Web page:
Tuesday, April 3, 2018

Oil & Grease Lubrication for Made to Order Bearings

Oil & Grease Lubrication for Made to Order Bearings

          The importance of an oil depends mainly on its film forming ability which depends further on its viscosity.

         An oil of lowest viscosity is generally more suitable for an application since a higher viscosity oil will waste power to overcome the internal friction of the oil itself

          There are many ways to supply a lubricant to a bearing.  We will explore the different options below.

    

Pressure lubrication is probably the most positive and efficient means to provide lubricant to a bearing.
In addition to offering a more copious supply of oil lubricant, up to an average pressure of 50 PSI, it coats the bearing, maintaining a more stable viscosity range and it assists in flushing out dirt and wear debris from the bearing surface.



        


Oil bath lubrication is where the bearing is submerged in oil which makes it the next reliable method to the pressure-fed oil. The shaft speed should not be so great as to cause excessive churning of the oil.




Splash-fed lubrication involves the oil being splattered onto the bearing surface by movement of other adjacent parts. The housing should be reasonably oil-tight to prevent excessive loss and leakage of the lubricant.






         

Oil ring lubrication involves a revolving or processing ring on a shaft in contact with the oil sump. When the shaft is at low speed, sufficient oil may not be brought to the bearing surface or if the shaft speed is too great, the oil will be centrifuged beyond where it is needed. It also may not keep pace with the oil required.

For best results, it has been proposed that the peripheral speed should be in the range of 200 to 2000 feet per minute. The safe load based on full hydrodynamic lubrication mode should be reduced by one half of pressure lubricated bearings.




Wick or waste-pack lubrication delivers oil to a bearing surface by capillary action of a wick or waste-pack as done in many old railroad axles using bobbitted bronze backed partial sleeve bearings. The safe load when compared with pressure-fed full hydrodynamic load should be reduced to 1/4 of the load.


Grease-packed bearings: Grease is generally packed to surround the bearing and although is substantially less effective than oil, it is much more permanent but the bearing will generally operate in boundary conditions.







  Lubricant Selection

           The selection of a lubricant is based on various factors such as the type of operation, whether full hydrodynamic, mixed film or boundary film conditions in addition to the surface speed and bearing load involved.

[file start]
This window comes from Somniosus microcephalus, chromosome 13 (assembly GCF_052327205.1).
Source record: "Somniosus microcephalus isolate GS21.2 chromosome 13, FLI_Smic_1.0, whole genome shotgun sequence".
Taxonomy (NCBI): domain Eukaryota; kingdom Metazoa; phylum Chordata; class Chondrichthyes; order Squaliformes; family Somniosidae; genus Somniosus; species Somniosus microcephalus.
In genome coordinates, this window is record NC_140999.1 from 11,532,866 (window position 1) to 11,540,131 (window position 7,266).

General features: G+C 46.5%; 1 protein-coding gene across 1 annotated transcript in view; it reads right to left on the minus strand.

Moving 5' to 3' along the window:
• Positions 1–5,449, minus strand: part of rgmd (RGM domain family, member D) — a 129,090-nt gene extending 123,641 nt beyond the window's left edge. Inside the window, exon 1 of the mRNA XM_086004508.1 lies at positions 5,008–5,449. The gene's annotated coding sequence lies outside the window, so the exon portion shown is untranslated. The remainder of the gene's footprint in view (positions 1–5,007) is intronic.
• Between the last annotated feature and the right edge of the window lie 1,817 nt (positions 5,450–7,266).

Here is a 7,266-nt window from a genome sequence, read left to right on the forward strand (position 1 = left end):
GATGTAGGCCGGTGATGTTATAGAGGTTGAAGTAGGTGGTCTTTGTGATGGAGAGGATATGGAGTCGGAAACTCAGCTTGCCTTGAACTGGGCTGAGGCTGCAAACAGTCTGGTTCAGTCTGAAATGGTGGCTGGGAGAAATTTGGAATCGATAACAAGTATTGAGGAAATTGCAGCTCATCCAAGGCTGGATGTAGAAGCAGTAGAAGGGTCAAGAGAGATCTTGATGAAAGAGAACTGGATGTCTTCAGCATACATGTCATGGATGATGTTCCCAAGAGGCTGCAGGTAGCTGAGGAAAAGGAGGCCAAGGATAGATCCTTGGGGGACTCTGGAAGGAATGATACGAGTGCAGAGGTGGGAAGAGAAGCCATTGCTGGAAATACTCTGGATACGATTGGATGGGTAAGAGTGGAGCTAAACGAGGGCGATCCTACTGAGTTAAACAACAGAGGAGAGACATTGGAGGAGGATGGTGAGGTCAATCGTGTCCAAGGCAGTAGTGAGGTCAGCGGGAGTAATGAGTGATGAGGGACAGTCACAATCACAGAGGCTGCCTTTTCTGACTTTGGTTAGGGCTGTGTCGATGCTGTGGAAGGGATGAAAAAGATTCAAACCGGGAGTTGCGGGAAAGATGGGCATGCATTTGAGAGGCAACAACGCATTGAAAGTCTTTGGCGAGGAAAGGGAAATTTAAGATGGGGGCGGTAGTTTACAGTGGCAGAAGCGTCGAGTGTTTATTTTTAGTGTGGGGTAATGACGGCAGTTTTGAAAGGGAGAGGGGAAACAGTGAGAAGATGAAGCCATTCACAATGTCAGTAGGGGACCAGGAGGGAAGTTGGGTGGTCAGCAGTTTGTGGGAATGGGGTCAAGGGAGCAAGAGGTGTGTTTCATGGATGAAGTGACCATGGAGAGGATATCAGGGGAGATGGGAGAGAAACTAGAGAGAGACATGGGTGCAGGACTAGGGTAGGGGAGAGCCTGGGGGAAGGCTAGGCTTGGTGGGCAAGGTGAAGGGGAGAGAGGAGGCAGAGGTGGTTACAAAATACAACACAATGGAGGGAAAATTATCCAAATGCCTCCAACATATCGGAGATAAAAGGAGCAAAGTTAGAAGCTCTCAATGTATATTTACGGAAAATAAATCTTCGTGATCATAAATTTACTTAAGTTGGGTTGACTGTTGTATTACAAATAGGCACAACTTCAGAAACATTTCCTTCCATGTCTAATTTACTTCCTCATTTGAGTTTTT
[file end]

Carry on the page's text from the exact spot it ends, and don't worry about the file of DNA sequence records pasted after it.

Various lubricant articles suggest some recommended viscosities for specific services.
 
          As a rule of thumb, the following suggested viscosities should be considered on the basis of surface speed with a qualified load.

                                Speed(fpm)                 Viscosity(sus)                   SAE Oil
                                 30 or less                       1200-1800                           80
                                 70                                    800-1200                           70
                                 150                                  500-800                             60
                                 300                                  300-500                             50
                                 600                                  150-300                             40
                                 1200                                120-150                             30
                                 2400                                  90-120                             20
                                 5000                                  40-90                               10
                                 over 5000                            5-40                                 5

          As a general rule of thumb, heavier oils are recommended for high loads and lighter oils for high speeds.
 
          In order to obtain a quick conversion of viscosity (sus) to centistokes (cSt), multiply the (cSt) value by 5. The multiple will be the approximate (sus) value.

         To obtain the (cSt) value, divide the (sus) value by 5.

         These results are reported to be accurate within 7% in the range of75 to 7000 (sus) and 15 to 1500 (cSt).

          But also be cautioned that this assumption should not be used below 75 (sus) or 15 (cSt).

          For more explicit lubrication data, we suggest you refer to the CBBI manual or to the Machine Design article of March 10, 1966.


I hope post wasn't too DRY for you and this helped you learn about lubricating methods with ease. 

Anyway, that's it for now.  Until next time my metal loving friends...

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